Dunno about you, but after some of the dubious song selections The Voice’s Season 17 contestants and coaches have made, I was looking forward in a big way to Fan Week, during which the audience assigns the contestants their numbers. If nothing else, viewers couldn’t do worse than whoever thought it was a good idea for Team Kelly Clarkson to choke out the Cranberries’ “Linger,” right? (Shudder.) So, which of the Top 11 nailed — and failed at — their covers? Read on. We’ll discuss.
Katie Kadan (Team Legend), “Without You” — Grade: A | The “Kadanators” assigned Katie a doozy in Harry Nilsson’s classic. But I had faith that she’d sell it and then some. (Yeah, I’m very Team Katie — erm, does it show?) On stage, she was spectacularly restrained on the verse, then, as you’d hope, wholly unleashed on the chorus. When she really opens up her voice and lets loose, there’s just no one on the show who can touch her. She is at once polished and raw, controlled and emotional — a true force of nature. “I pity anyone who has to sing after you today,” her coach told her afterwards. Frankly, me, too.
Kat Hammock (Team Blake), “I’ll Fly Away” — Grade: C | In rehearsal, Kat’s coach told her that it “literally scares” him to work with her — she is that important to music, in his estimation. Like Bob Dylan. Mm, Kat’s good, but… Dylan-esque? That might be a stretch. In any case, when she took to the mic with her Alison Krauss cover, she faltered a bit. She was, let’s say, 75 percent lovely, in that rootsy Lana Del Rey way of hers, but she fell flat a time or two, ran into a momentarily painful pitch issue and seemed overall less vocally assured than she historically has. Not that her coach noticed. “I don’t care what anybody says,” Blake told her when she was done. “That was magical.”
Shane Q (Team Kelly), “Mercy” — Grade: C- | Shane’s fans chose him this Shawn Mendes cover after apparently seeing a YouTube clip of him doing it in a coffee shop. He was game, promising to go into “beast mode” on the number, no java required. But once the spotlight fell on Shane, he sounded as wobbly as he did determined. (Maybe he was suffering from a bit of the nerves that have plagued him?) Past the halfway point, I found myself thinking, “If this is beast mode, eh, it isn’t all that beastly.” His performance almost caught fire toward the end… but only almost. It wound up flaming out thanks to unfortunate pitch problems.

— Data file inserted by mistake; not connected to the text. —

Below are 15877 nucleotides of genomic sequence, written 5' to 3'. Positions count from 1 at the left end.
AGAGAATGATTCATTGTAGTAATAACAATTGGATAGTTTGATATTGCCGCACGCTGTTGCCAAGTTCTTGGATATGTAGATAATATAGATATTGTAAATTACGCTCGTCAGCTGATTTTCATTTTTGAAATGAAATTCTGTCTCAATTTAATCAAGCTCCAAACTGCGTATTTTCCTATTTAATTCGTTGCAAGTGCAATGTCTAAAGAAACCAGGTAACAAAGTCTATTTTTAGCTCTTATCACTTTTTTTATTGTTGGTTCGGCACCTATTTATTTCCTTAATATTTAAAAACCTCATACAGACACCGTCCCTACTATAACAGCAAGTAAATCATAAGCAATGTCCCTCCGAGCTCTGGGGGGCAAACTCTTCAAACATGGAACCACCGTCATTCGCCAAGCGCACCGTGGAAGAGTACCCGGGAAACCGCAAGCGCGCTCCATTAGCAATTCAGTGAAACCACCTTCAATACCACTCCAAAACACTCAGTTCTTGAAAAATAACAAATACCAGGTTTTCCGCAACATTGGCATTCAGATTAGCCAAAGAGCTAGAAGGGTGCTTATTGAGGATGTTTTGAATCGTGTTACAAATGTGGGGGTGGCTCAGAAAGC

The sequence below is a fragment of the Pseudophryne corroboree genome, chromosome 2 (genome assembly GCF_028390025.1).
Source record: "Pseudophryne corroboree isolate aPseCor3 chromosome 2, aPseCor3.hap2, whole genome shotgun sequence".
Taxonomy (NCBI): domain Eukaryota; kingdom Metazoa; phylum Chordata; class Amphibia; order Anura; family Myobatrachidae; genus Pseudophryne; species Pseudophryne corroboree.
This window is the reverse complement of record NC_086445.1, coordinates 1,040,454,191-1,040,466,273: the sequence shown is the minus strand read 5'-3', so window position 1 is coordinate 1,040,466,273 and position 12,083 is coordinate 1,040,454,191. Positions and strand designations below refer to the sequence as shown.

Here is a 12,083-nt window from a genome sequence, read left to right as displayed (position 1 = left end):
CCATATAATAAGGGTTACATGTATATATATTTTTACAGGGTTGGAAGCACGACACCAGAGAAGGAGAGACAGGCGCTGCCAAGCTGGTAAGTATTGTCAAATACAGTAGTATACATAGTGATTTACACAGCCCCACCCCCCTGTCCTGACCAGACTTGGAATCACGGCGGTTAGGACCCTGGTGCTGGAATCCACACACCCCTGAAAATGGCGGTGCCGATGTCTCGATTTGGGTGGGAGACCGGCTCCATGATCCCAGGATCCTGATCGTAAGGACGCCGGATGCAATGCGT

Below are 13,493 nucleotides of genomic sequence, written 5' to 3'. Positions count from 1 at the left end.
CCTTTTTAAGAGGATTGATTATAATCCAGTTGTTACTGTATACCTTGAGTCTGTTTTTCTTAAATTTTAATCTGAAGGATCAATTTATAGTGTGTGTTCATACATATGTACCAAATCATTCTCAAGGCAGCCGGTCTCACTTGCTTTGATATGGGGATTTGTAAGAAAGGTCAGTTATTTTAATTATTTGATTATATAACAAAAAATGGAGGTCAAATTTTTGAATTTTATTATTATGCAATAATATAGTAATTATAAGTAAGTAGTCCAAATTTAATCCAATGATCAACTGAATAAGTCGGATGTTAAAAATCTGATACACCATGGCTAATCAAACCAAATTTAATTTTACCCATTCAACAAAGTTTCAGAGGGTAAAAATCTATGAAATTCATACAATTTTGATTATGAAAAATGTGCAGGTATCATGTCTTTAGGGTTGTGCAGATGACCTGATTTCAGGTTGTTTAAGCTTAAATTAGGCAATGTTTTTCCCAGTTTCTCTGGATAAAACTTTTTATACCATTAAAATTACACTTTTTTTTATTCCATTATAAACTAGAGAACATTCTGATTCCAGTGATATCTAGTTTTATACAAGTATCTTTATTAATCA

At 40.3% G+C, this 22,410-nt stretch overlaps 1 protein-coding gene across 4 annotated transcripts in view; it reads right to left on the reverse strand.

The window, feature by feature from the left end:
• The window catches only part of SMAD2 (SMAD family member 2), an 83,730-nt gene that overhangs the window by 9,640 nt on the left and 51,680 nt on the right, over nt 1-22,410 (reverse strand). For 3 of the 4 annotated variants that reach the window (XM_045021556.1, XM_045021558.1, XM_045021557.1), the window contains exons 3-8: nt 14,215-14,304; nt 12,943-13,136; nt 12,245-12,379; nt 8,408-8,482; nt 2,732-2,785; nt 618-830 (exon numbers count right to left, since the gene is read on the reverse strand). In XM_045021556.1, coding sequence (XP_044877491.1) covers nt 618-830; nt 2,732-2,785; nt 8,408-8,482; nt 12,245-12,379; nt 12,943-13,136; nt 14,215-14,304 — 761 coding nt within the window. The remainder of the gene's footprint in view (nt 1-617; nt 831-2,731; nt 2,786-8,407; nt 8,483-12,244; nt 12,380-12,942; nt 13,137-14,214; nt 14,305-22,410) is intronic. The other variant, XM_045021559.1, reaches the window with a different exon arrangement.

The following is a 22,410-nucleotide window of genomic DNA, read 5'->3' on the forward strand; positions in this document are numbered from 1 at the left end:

Joana Martinez (Team Gwen), “Dreaming of You” — Grade: C | In rehearsal, Gwen suggested that the audience’s choice of Selena’s hit was an indication that viewers wanted Joana to go back to singing ballads. Gee, ya think? Alas, the promising 16-year-old sorta went in and out of pitch. When she was on, she was very good; when she was off, it was a little “Yikes”-y. I was ready to say that she had probably landed enough long notes to remain out of the bottom Tuesday — but then she muffed the last note. Despite the messiness of Joana’s performance, Gwen excitedly declared it “flawless.”
Will Breman (Team Legend), “Light My Fire” — Grade: B | Aw, just when you thought Will couldn’t get any more lovable, he brought his dog Oscar to rehearsal. Somehow able to focus on something other than Oscar, John advised Will to adhere a smidgen more closely to the melody of the Jose Feliciano version of the Doors hit that “the Blue Crew” had selected for him. On stage, Will began his performance sounding cool and controlled — which was good (obviously), as sometimes when he’s lost control in the past, he’s sounded wilder than pleasant. This was pretty delightful, right down to Will’s freewheeling scatting. Then it got raucous, but it still worked. Will clung more tightly to the notes than he sometimes has, making this, as I believe Blake put it “weird and awesome.”